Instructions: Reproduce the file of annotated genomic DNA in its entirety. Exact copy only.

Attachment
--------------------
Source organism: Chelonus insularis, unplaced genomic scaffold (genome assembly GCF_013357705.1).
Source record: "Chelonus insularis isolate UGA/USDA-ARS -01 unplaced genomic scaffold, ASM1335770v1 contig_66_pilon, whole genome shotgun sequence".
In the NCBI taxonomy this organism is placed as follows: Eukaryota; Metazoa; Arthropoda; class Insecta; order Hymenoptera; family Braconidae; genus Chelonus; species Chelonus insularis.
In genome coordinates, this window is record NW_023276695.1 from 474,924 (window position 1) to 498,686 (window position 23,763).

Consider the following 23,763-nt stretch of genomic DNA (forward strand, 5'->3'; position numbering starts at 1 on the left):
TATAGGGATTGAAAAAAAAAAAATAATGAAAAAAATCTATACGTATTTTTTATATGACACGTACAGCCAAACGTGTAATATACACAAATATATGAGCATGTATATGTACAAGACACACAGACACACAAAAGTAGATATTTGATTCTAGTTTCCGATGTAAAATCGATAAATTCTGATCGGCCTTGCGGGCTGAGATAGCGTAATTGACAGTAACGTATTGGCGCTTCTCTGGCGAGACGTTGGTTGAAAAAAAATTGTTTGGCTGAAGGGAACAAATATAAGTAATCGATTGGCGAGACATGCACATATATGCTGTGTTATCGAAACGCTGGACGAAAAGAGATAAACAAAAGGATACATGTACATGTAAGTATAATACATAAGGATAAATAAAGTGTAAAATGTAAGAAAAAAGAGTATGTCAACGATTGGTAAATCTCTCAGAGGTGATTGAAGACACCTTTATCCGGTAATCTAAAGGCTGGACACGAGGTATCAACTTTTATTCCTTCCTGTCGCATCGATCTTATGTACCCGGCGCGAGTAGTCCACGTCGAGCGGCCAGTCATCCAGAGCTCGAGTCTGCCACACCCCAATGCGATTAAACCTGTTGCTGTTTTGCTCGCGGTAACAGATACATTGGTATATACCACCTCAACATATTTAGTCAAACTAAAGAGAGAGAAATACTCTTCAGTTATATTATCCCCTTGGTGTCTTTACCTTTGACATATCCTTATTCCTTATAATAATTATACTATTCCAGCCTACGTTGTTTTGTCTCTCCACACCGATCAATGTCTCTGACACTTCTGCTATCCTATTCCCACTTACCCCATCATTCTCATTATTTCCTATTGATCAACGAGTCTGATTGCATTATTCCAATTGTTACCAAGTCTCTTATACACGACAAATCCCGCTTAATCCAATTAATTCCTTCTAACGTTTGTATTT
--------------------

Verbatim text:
Source organism: Chelonus insularis, unplaced genomic scaffold (genome assembly GCF_013357705.1).
Source record: "Chelonus insularis isolate UGA/USDA-ARS -01 unplaced genomic scaffold, ASM1335770v1 contig_66_pilon, whole genome shotgun sequence".
In the NCBI taxonomy this organism is placed as follows: Eukaryota; Metazoa; Arthropoda; class Insecta; order Hymenoptera; family Braconidae; genus Chelonus; species Chelonus insularis.
In genome coordinates, this window is record NW_023276695.1 from 474,924 (window position 1) to 498,686 (window position 23,763).

Consider the following 23,763-nt stretch of genomic DNA (forward strand, 5'->3'; position numbering starts at 1 on the left):
TATAGGGATTGAAAAAAAAAAAATAATGAAAAAAATCTATACGTATTTTTTATATGACACGTACAGCCAAACGTGTAATATACACAAATATATGAGCATGTATATGTACAAGACACACAGACACACAAAAGTAGATATTTGATTCTAGTTTCCGATGTAAAATCGATAAATTCTGATCGGCCTTGCGGGCTGAGATAGCGTAATTGACAGTAACGTATTGGCGCTTCTCTGGCGAGACGTTGGTTGAAAAAAAATTGTTTGGCTGAAGGGAACAAATATAAGTAATCGATTGGCGAGACATGCACATATATGCTGTGTTATCGAAACGCTGGACGAAAAGAGATAAACAAAAGGATACATGTACATGTAAGTATAATACATAAGGATAAATAAAGTGTAAAATGTAAGAAAAAAGAGTATGTCAACGATTGGTAAATCTCTCAGAGGTGATTGAAGACACCTTTATCCGGTAATCTAAAGGCTGGACACGAGGTATCAACTTTTATTCCTTCCTGTCGCATCGATCTTATGTACCCGGCGCGAGTAGTCCACGTCGAGCGGCCAGTCATCCAGAGCTCGAGTCTGCCACACCCCAATGCGATTAAACCTGTTGCTGTTTTGCTCGCGGTAACAGATACATTGGTATATACCACCTCAACATATTTAGTCAAACTAAAGAGAGAGAAATACTCTTCAGTTATATTATCCCCTTGGTGTCTTTACCTTTGACATATCCTTATTCCTTATAATAATTATACTATTCCAGCCTACGTTGTTTTGTCTCTCCACACCGATCAATGTCTCTGACACTTCTGCTATCCTATTCCCACTTACCCCATCATTCTCATTATTTCCTATTGATCAACGAGTCTGATTGCATTATTCCAATTGTTACCAAGTCTCTTATACACGACAAATCCCGCTTAATCCAATTAATTCCTTCTAACGTTTGTATTT